Oh what a beautiful place! Ribbons! Musicians! Dancing! Statues! Swords! Chainmail bikinis! A whole fantasy world tucked just one hour and five hundred years away from Houston. We wandered the shops, listened to the musicians, watched the performers and the joust, oogled the costumes, admired the shiney-pointy things, and generally had the usual wonderful time. This was Miniwether's third Ren Fest and she was all over it. From flirting with Spanish knights to riding the elephant, she wanted to do everything, see everything, and taste everything (which caused some problems in the petting zoo).

The day ended all to soon. By four-thirty Miniwether had fallen asleep in my arms, though she was wide awake a little after five to partake in a wonderful ice cream treat while mutely staring at a flame juggler. The dark rose up quickly after that and the royal fireworks signaled the end of the day. After that it was a short walk back to the Honda (benefit of getting there early!) followed by a long, long wait as 30,000+ people tried to exit down the single country road leading back to Houston. We learned after our first year to avoid this gridlock by partying in the parking lot. This year we tossed "Cinderella" into the portable DVD player and watched Miniwether continue to glow with delight as she was entertained by the antics of that fairhaired lady and her mouse friends.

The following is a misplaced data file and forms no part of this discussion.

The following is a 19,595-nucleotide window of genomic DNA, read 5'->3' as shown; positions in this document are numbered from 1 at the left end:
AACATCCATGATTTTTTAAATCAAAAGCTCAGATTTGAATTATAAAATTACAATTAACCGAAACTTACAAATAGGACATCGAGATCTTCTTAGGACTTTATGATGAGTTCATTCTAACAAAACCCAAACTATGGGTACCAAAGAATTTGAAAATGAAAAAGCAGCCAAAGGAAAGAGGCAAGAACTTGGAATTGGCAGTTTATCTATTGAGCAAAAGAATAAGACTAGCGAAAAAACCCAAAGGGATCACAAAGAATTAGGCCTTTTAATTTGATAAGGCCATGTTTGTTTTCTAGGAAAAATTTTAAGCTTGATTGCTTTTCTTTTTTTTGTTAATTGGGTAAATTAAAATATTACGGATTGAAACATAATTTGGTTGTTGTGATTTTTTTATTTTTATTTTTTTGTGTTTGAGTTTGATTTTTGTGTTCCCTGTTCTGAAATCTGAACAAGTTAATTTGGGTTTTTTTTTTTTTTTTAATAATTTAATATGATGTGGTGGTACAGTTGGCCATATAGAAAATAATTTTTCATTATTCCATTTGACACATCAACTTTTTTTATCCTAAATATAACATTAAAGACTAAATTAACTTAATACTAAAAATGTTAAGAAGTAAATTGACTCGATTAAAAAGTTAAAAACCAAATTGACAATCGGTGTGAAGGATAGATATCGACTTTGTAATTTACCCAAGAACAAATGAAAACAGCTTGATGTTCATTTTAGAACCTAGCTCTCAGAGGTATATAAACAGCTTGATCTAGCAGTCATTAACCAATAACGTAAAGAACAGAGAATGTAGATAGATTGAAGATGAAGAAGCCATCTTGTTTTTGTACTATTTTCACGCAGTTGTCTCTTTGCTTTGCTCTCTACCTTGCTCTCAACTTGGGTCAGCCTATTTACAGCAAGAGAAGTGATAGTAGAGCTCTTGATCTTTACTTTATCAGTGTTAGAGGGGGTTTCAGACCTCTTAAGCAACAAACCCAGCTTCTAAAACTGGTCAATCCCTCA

The movie ended as the last taillights disappeared down the road. With a wave to the other smart tailgating partiers, we headed off for home. It was a very, very good day.

And now the pictures:

Miniwether on patrol!

At the gate. Yes, it is a very big hat.

Starting it of with dancing gypsies.

Their Highnesses.

A very, very big hat.

Miniwether and Misseswether loved riding the elephant!

Riding the Centuar wasn't quite as wonderful...

Ah, riding a frog. much better!

Miniwether wins the heart of a Spanish knight, but there was still a horse-issue...

Apparently in the 16th century launching oneself into the air with a bunch of rubber bands was commonplace.

Holy crap this hurts the crotch.

The traditional family shot.

Did we mention that Miniwether is very, very smart? Misseswether still beat her two out of three games though... :-)


Adventure! Excitement! Food poked with sticks!